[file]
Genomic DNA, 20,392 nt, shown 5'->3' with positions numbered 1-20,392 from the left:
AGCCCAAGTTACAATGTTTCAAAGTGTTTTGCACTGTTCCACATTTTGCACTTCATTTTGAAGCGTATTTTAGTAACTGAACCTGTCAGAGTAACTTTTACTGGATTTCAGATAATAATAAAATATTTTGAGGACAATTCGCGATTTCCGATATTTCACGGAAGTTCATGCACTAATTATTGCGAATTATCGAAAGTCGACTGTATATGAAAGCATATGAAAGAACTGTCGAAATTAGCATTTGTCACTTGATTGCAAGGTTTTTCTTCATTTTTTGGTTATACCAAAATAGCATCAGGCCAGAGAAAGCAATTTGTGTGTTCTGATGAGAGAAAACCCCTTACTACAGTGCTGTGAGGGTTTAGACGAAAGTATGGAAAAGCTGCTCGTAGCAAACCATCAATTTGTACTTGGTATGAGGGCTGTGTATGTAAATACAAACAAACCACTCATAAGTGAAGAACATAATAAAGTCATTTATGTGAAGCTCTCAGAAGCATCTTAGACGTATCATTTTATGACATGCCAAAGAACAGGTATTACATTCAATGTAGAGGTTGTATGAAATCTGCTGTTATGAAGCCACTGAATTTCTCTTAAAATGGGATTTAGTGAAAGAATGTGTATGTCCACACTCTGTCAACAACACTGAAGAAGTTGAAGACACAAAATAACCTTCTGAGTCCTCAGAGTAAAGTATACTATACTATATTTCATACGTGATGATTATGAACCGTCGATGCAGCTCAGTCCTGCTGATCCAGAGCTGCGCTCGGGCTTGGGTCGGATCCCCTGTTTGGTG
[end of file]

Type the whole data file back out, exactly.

Genomic DNA, 20,392 nt, shown 5'->3' with positions numbered 1-20,392 from the left:
AGCCCAAGTTACAATGTTTCAAAGTGTTTTGCACTGTTCCACATTTTGCACTTCATTTTGAAGCGTATTTTAGTAACTGAACCTGTCAGAGTAACTTTTACTGGATTTCAGATAATAATAAAATATTTTGAGGACAATTCGCGATTTCCGATATTTCACGGAAGTTCATGCACTAATTATTGCGAATTATCGAAAGTCGACTGTATATGAAAGCATATGAAAGAACTGTCGAAATTAGCATTTGTCACTTGATTGCAAGGTTTTTCTTCATTTTTTGGTTATACCAAAATAGCATCAGGCCAGAGAAAGCAATTTGTGTGTTCTGATGAGAGAAAACCCCTTACTACAGTGCTGTGAGGGTTTAGACGAAAGTATGGAAAAGCTGCTCGTAGCAAACCATCAATTTGTACTTGGTATGAGGGCTGTGTATGTAAATACAAACAAACCACTCATAAGTGAAGAACATAATAAAGTCATTTATGTGAAGCTCTCAGAAGCATCTTAGACGTATCATTTTATGACATGCCAAAGAACAGGTATTACATTCAATGTAGAGGTTGTATGAAATCTGCTGTTATGAAGCCACTGAATTTCTCTTAAAATGGGATTTAGTGAAAGAATGTGTATGTCCACACTCTGTCAACAACACTGAAGAAGTTGAAGACACAAAATAACCTTCTGAGTCCTCAGAGTAAAGTATACTATACTATATTTCATACGTGATGATTATGAACCGTCGATGCAGCTCAGTCCTGCTGATCCAGAGCTGCGCTCGGGCTTGGGTCGGATCCCCTGTTTGGTG